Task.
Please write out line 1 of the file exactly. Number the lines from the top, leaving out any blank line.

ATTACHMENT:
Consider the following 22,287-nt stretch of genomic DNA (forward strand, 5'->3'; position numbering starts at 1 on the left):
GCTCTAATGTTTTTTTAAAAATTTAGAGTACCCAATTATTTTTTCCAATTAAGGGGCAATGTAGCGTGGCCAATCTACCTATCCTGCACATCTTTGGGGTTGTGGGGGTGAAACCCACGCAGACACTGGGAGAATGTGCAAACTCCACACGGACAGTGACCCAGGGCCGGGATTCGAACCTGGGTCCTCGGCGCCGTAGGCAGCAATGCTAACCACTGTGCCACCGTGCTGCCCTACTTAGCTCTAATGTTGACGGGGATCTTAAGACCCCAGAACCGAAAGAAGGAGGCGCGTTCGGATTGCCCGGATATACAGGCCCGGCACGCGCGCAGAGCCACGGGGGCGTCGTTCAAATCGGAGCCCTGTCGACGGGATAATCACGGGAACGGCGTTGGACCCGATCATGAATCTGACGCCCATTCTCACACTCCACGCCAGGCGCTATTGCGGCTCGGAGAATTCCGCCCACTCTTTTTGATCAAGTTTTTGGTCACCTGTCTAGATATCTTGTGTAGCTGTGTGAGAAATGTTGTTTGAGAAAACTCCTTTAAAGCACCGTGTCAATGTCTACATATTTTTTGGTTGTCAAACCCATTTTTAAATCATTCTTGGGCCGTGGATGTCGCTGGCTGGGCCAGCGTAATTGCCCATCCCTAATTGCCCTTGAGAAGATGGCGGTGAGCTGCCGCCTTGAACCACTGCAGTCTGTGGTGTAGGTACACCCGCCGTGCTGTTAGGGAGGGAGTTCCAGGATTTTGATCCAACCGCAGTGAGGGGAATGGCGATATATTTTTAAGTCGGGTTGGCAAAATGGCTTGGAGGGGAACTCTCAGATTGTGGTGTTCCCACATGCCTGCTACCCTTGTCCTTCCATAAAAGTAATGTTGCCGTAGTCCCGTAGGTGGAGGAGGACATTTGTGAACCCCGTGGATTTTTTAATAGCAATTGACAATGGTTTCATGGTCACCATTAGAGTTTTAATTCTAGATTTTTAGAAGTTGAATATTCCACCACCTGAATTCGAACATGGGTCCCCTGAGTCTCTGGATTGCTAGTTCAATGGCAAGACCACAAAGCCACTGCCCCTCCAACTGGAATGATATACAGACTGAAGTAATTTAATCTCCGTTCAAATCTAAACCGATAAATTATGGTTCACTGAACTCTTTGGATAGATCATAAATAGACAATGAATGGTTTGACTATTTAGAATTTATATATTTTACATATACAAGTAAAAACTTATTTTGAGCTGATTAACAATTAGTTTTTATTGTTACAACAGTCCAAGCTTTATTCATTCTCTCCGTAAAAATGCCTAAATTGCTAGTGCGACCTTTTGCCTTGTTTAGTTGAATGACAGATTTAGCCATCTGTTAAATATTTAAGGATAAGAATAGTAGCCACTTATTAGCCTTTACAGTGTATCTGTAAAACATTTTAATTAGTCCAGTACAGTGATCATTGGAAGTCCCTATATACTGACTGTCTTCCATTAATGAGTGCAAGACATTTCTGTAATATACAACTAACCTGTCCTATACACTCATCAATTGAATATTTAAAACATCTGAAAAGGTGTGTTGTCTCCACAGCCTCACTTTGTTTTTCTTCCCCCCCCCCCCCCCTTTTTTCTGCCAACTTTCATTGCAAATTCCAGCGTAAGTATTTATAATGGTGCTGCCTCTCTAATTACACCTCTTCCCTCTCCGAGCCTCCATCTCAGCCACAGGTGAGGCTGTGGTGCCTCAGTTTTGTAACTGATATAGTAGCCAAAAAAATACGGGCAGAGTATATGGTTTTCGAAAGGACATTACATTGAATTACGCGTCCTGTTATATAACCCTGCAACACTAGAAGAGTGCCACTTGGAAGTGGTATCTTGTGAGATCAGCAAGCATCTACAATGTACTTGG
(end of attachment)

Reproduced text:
Consider the following 22,287-nt stretch of genomic DNA (forward strand, 5'->3'; position numbering starts at 1 on the left):